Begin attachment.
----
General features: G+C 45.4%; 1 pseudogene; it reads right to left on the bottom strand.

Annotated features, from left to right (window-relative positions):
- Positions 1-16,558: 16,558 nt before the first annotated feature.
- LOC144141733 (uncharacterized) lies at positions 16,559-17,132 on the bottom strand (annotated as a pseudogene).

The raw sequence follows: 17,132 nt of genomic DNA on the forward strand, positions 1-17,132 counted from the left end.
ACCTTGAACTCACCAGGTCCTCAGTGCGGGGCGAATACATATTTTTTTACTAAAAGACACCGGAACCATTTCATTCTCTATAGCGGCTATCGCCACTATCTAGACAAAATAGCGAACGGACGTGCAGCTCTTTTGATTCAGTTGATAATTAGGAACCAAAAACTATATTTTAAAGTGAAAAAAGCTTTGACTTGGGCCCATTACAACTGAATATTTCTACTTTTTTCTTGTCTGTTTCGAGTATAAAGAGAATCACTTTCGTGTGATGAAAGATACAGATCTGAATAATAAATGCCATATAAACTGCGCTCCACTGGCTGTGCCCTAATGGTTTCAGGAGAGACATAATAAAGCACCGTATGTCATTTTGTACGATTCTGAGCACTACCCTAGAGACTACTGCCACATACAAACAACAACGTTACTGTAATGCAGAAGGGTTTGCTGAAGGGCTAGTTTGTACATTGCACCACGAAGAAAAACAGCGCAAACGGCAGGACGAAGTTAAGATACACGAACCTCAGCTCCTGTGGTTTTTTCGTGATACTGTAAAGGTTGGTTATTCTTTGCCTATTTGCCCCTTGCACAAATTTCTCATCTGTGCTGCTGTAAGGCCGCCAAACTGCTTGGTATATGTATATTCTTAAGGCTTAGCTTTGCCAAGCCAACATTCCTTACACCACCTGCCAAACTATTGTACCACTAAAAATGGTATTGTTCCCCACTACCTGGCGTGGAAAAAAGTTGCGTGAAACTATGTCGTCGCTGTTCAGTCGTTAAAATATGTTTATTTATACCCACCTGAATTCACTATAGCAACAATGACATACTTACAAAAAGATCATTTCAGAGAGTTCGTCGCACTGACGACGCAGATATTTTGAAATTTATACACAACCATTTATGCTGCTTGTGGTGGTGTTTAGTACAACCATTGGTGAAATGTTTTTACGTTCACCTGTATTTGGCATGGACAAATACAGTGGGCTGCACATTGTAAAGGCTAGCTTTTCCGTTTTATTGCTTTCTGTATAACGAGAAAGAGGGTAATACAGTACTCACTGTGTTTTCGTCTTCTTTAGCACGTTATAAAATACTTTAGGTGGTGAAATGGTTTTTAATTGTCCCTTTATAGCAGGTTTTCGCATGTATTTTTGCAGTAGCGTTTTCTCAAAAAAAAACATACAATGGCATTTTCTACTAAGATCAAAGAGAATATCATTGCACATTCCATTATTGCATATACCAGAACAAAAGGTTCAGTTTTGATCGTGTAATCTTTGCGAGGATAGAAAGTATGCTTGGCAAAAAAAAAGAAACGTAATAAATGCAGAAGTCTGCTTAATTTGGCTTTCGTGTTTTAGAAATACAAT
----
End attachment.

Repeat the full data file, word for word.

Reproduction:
General features: G+C 45.4%; 1 pseudogene; it reads right to left on the bottom strand.

Annotated features, from left to right (window-relative positions):
- Positions 1-16,558: 16,558 nt before the first annotated feature.
- LOC144141733 (uncharacterized) lies at positions 16,559-17,132 on the bottom strand (annotated as a pseudogene).

The raw sequence follows: 17,132 nt of genomic DNA on the forward strand, positions 1-17,132 counted from the left end.
ACCTTGAACTCACCAGGTCCTCAGTGCGGGGCGAATACATATTTTTTTACTAAAAGACACCGGAACCATTTCATTCTCTATAGCGGCTATCGCCACTATCTAGACAAAATAGCGAACGGACGTGCAGCTCTTTTGATTCAGTTGATAATTAGGAACCAAAAACTATATTTTAAAGTGAAAAAAGCTTTGACTTGGGCCCATTACAACTGAATATTTCTACTTTTTTCTTGTCTGTTTCGAGTATAAAGAGAATCACTTTCGTGTGATGAAAGATACAGATCTGAATAATAAATGCCATATAAACTGCGCTCCACTGGCTGTGCCCTAATGGTTTCAGGAGAGACATAATAAAGCACCGTATGTCATTTTGTACGATTCTGAGCACTACCCTAGAGACTACTGCCACATACAAACAACAACGTTACTGTAATGCAGAAGGGTTTGCTGAAGGGCTAGTTTGTACATTGCACCACGAAGAAAAACAGCGCAAACGGCAGGACGAAGTTAAGATACACGAACCTCAGCTCCTGTGGTTTTTTCGTGATACTGTAAAGGTTGGTTATTCTTTGCCTATTTGCCCCTTGCACAAATTTCTCATCTGTGCTGCTGTAAGGCCGCCAAACTGCTTGGTATATGTATATTCTTAAGGCTTAGCTTTGCCAAGCCAACATTCCTTACACCACCTGCCAAACTATTGTACCACTAAAAATGGTATTGTTCCCCACTACCTGGCGTGGAAAAAAGTTGCGTGAAACTATGTCGTCGCTGTTCAGTCGTTAAAATATGTTTATTTATACCCACCTGAATTCACTATAGCAACAATGACATACTTACAAAAAGATCATTTCAGAGAGTTCGTCGCACTGACGACGCAGATATTTTGAAATTTATACACAACCATTTATGCTGCTTGTGGTGGTGTTTAGTACAACCATTGGTGAAATGTTTTTACGTTCACCTGTATTTGGCATGGACAAATACAGTGGGCTGCACATTGTAAAGGCTAGCTTTTCCGTTTTATTGCTTTCTGTATAACGAGAAAGAGGGTAATACAGTACTCACTGTGTTTTCGTCTTCTTTAGCACGTTATAAAATACTTTAGGTGGTGAAATGGTTTTTAATTGTCCCTTTATAGCAGGTTTTCGCATGTATTTTTGCAGTAGCGTTTTCTCAAAAAAAAACATACAATGGCATTTTCTACTAAGATCAAAGAGAATATCATTGCACATTCCATTATTGCATATACCAGAACAAAAGGTTCAGTTTTGATCGTGTAATCTTTGCGAGGATAGAAAGTATGCTTGGCAAAAAAAAAGAAACGTAATAAATGCAGAAGTCTGCTTAATTTGGCTTTCGTGTTTTAGAAATACAAT